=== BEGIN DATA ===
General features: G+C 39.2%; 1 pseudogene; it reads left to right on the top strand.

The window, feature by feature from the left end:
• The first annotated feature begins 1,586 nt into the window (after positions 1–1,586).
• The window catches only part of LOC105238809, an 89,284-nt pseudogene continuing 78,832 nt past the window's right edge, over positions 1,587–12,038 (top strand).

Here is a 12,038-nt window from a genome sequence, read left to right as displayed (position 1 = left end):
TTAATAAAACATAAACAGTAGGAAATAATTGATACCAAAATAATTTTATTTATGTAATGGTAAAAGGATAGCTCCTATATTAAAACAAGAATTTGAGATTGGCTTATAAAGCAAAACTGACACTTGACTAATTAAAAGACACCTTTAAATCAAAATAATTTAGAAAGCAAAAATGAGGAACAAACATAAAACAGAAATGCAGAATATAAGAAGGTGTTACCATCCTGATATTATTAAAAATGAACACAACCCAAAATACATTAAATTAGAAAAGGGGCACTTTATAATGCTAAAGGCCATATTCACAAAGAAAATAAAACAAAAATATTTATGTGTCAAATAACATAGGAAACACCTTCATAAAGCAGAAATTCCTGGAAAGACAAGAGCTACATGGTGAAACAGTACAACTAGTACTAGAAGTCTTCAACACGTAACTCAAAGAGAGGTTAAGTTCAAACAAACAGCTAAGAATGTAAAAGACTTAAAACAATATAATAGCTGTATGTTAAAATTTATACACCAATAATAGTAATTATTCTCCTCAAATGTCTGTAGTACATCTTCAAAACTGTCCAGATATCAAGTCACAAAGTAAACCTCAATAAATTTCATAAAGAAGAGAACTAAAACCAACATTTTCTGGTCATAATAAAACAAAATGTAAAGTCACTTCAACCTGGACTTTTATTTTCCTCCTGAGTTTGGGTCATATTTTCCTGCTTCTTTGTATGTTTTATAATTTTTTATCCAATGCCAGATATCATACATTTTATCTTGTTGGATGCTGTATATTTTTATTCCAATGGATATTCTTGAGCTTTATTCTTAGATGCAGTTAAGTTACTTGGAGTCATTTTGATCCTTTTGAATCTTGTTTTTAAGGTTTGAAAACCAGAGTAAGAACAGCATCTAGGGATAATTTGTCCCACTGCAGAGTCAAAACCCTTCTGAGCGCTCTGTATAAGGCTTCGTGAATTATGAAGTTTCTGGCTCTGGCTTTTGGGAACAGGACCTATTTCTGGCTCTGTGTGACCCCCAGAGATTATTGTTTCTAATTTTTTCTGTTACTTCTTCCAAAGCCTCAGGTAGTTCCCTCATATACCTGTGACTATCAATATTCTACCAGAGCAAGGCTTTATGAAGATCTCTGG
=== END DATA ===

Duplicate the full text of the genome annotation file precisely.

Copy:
General features: G+C 39.2%; 1 pseudogene; it reads left to right on the top strand.

The window, feature by feature from the left end:
• The first annotated feature begins 1,586 nt into the window (after positions 1–1,586).
• The window catches only part of LOC105238809, an 89,284-nt pseudogene continuing 78,832 nt past the window's right edge, over positions 1,587–12,038 (top strand).

Here is a 12,038-nt window from a genome sequence, read left to right as displayed (position 1 = left end):
TTAATAAAACATAAACAGTAGGAAATAATTGATACCAAAATAATTTTATTTATGTAATGGTAAAAGGATAGCTCCTATATTAAAACAAGAATTTGAGATTGGCTTATAAAGCAAAACTGACACTTGACTAATTAAAAGACACCTTTAAATCAAAATAATTTAGAAAGCAAAAATGAGGAACAAACATAAAACAGAAATGCAGAATATAAGAAGGTGTTACCATCCTGATATTATTAAAAATGAACACAACCCAAAATACATTAAATTAGAAAAGGGGCACTTTATAATGCTAAAGGCCATATTCACAAAGAAAATAAAACAAAAATATTTATGTGTCAAATAACATAGGAAACACCTTCATAAAGCAGAAATTCCTGGAAAGACAAGAGCTACATGGTGAAACAGTACAACTAGTACTAGAAGTCTTCAACACGTAACTCAAAGAGAGGTTAAGTTCAAACAAACAGCTAAGAATGTAAAAGACTTAAAACAATATAATAGCTGTATGTTAAAATTTATACACCAATAATAGTAATTATTCTCCTCAAATGTCTGTAGTACATCTTCAAAACTGTCCAGATATCAAGTCACAAAGTAAACCTCAATAAATTTCATAAAGAAGAGAACTAAAACCAACATTTTCTGGTCATAATAAAACAAAATGTAAAGTCACTTCAACCTGGACTTTTATTTTCCTCCTGAGTTTGGGTCATATTTTCCTGCTTCTTTGTATGTTTTATAATTTTTTATCCAATGCCAGATATCATACATTTTATCTTGTTGGATGCTGTATATTTTTATTCCAATGGATATTCTTGAGCTTTATTCTTAGATGCAGTTAAGTTACTTGGAGTCATTTTGATCCTTTTGAATCTTGTTTTTAAGGTTTGAAAACCAGAGTAAGAACAGCATCTAGGGATAATTTGTCCCACTGCAGAGTCAAAACCCTTCTGAGCGCTCTGTATAAGGCTTCGTGAATTATGAAGTTTCTGGCTCTGGCTTTTGGGAACAGGACCTATTTCTGGCTCTGTGTGACCCCCAGAGATTATTGTTTCTAATTTTTTCTGTTACTTCTTCCAAAGCCTCAGGTAGTTCCCTCATATACCTGTGACTATCAATATTCTACCAGAGCAAGGCTTTATGAAGATCTCTGG